Veteran Paul Gnadt

Paul Gnadt

Anyone attempting to determine the personality of the native born Missourian Paul Gnadt would probably quickly come to the conclusion that he is a level-headed and kindly person who treats others with respect.  Missouri is called the “Show Me” state, but Paul does not appear to be any more of a “show me” person than anyone else.  Perhaps his native state never deserved that appellation in the first place.

Born on July 25, 1926 in the small town of Carl Junction with a population of about 1200, located near the southwest corner of Missouri. He lived in the same town from  childhood through high school.  The various communities in the area had their own grammar schools. This system caused them, as well as the school where Paul attended. to be very small. When students from surrounding  communities came into town for high school, the population of his high school class grew to be 43 students.  The student population was stable with very little change in classmates: at graduation there were still 43 students, almost the very same students that had begun four years earlier.  Recently Paul attended the 68th anniversary reunion of his old high school, and he was delighted that even his  English teacher whom he highly regarded was there.

Paul was an avid sports fan during high school, and played on both the school’s baseball and basketball teams.  He remembers that the great baseball player Mickey Mantle was on one of the teams from Oklahoma that played against his team, and he specifically remembers that Mickey was four years younger than the seniors, but played better than any of them.

During Paul’s high school years the country was involved in WW II. Because of rationing, the denial of many conveniences, and the absence of loved ones who had gone off to war, many people knew the affects of the war  almost as much as those in the service.  Nearly all the healthy young men were in the service or in war related jobs, and few or none were left to teach in schools.  Paul says that both of his coaches were older men selected from the community with no special knowledge for the job.

Paul enlisted while still in high school. This enabled him to choose his branch of service, so in 1944, ten days after graduating, he left for Navy basic training in Camp Wallace, Texas. From there he went to radio school, and exited as Radioman 3/c. With this training he was sent to Norfolk, Virginia to serve aboard a newly commissioned minesweeper, the USS Tanager AM 285 which was also fitted out for anti-submarine duty.  The Tanager was dispatched to the North Atlantic along with two other minesweepers, and when they returned to Norfolk, the war in Europe had ended.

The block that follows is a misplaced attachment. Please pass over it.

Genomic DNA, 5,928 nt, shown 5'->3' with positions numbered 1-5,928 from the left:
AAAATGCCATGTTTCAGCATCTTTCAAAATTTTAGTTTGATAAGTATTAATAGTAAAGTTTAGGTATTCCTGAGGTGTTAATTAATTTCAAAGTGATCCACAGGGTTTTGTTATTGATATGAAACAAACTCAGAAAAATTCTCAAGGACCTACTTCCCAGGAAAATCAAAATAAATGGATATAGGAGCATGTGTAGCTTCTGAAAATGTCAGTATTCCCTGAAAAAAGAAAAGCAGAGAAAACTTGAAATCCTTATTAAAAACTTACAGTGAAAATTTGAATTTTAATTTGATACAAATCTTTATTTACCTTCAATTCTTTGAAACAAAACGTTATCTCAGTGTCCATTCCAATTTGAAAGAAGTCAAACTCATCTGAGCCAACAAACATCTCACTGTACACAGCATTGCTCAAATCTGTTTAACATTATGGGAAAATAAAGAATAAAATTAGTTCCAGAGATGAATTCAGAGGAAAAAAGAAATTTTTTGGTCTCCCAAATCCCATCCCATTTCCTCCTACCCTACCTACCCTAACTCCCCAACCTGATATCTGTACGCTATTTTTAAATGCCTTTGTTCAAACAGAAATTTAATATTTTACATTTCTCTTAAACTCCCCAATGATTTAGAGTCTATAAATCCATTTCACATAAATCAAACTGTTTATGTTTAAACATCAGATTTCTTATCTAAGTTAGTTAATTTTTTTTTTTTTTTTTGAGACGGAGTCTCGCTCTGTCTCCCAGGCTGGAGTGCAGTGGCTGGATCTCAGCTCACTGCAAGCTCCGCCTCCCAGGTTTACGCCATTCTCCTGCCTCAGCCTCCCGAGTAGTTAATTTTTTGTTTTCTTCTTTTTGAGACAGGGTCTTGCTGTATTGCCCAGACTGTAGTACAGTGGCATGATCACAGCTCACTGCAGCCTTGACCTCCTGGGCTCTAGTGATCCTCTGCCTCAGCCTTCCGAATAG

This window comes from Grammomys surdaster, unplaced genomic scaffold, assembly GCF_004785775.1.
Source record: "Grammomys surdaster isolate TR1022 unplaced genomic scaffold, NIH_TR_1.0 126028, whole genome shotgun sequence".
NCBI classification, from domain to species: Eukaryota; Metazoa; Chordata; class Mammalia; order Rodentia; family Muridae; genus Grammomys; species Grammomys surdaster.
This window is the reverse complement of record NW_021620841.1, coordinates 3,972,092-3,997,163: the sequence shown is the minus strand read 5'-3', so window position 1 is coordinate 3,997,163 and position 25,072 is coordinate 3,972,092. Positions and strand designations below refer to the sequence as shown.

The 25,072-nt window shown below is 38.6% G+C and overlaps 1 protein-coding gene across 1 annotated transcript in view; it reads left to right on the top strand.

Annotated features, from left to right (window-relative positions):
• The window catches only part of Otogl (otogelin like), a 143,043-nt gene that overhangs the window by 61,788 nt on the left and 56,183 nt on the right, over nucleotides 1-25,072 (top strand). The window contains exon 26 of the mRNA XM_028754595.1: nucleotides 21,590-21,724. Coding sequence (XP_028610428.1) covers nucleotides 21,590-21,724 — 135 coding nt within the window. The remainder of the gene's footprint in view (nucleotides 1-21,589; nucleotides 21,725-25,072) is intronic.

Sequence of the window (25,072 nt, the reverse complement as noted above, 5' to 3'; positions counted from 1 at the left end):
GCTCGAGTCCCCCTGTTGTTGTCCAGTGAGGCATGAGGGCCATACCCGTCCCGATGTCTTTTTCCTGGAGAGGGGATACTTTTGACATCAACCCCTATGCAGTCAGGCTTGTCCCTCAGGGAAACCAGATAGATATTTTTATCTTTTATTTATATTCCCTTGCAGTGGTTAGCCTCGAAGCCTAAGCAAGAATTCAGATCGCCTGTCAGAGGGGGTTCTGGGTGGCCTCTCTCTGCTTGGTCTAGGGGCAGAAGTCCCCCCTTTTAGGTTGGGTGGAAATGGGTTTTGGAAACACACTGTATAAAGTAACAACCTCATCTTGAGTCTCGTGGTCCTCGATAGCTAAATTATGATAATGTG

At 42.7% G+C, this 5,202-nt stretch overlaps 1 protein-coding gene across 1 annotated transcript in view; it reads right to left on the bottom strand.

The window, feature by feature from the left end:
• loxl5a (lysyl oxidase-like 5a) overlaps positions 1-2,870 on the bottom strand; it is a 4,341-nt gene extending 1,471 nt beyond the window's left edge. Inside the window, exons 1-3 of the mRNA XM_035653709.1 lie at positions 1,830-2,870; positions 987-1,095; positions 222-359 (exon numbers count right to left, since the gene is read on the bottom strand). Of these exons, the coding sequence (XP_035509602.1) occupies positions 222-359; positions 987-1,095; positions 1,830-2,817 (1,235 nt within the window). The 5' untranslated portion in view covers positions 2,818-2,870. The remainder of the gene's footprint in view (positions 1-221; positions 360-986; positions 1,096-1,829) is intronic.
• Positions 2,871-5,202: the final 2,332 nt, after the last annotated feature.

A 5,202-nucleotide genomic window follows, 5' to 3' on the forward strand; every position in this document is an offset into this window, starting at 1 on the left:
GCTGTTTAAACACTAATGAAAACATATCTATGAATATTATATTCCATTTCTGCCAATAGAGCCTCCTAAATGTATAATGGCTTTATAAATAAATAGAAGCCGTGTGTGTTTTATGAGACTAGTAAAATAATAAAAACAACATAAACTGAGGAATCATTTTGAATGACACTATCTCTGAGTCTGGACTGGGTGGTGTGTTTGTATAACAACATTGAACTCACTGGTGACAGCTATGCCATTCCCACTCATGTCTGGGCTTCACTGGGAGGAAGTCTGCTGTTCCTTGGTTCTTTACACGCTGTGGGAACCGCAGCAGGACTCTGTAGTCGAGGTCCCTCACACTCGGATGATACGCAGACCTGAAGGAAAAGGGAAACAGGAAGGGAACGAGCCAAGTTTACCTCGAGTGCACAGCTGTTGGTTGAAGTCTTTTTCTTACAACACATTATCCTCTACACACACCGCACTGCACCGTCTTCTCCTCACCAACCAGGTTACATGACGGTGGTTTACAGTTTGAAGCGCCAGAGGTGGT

The war in the Pacific was still in progress and the Tanager, along with others, was given orders to go through the Panama Canal to join in the Pacific fighting. But a strange accident occurred in Norfolk that held the Tanager back: while tying up to the dock, it was rammed amidships by another US ship.  The accident  made a six foot dent in its hull, and necessitated going into drydock for repairs.  By then the war in the Pacific had ended  and his ship was ordered to be decommissioned.

Paul had the distinction of being one of the few sailors that was on a ship both at its commissioning and its decommissioning. He was discharged from the Navy on June 6, 1946.

After the Navy Paul enrolled in Pittsburg (Kansas) State University under the GI Bill in Electrical Engineering. On finishing at the University, he went to work for an Electric Utility Company, and then to Oak Ridge, Tennessee where he worked at the Oak Ridge National Laboratory for the next 35 years.

While in school he met and married Eva Crow and they have been married 65 years. They have three children, Barbara, Marilyn, and Jim.   After retirement he and Eva moved to Florida, and later became residents of Sunnyside.

Paul’s service to his country as a radioman in the Navy, as well as his long service in Oak Ridge, Tennessee, with development of Nuclear Reactors, Electric Transmission, and Distribution Efficiency is much appreciated.

As told to Dick Young